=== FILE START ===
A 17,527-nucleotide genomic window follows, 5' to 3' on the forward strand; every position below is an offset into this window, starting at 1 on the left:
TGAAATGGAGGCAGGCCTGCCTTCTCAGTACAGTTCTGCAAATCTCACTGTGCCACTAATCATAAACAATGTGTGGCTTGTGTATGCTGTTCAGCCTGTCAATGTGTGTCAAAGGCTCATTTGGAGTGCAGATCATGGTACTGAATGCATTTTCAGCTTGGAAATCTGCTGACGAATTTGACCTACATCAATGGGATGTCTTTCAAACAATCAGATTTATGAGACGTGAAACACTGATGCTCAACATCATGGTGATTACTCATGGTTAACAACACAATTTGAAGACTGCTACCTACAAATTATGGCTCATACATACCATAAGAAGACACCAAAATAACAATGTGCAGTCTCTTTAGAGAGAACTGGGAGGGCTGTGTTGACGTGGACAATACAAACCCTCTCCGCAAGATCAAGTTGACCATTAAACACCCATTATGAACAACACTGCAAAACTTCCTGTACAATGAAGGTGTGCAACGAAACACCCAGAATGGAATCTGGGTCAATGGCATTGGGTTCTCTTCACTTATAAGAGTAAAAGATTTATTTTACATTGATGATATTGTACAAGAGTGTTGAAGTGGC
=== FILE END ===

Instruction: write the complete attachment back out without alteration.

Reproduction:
A 17,527-nucleotide genomic window follows, 5' to 3' on the forward strand; every position below is an offset into this window, starting at 1 on the left:
TGAAATGGAGGCAGGCCTGCCTTCTCAGTACAGTTCTGCAAATCTCACTGTGCCACTAATCATAAACAATGTGTGGCTTGTGTATGCTGTTCAGCCTGTCAATGTGTGTCAAAGGCTCATTTGGAGTGCAGATCATGGTACTGAATGCATTTTCAGCTTGGAAATCTGCTGACGAATTTGACCTACATCAATGGGATGTCTTTCAAACAATCAGATTTATGAGACGTGAAACACTGATGCTCAACATCATGGTGATTACTCATGGTTAACAACACAATTTGAAGACTGCTACCTACAAATTATGGCTCATACATACCATAAGAAGACACCAAAATAACAATGTGCAGTCTCTTTAGAGAGAACTGGGAGGGCTGTGTTGACGTGGACAATACAAACCCTCTCCGCAAGATCAAGTTGACCATTAAACACCCATTATGAACAACACTGCAAAACTTCCTGTACAATGAAGGTGTGCAACGAAACACCCAGAATGGAATCTGGGTCAATGGCATTGGGTTCTCTTCACTTATAAGAGTAAAAGATTTATTTTACATTGATGATATTGTACAAGAGTGTTGAAGTGGC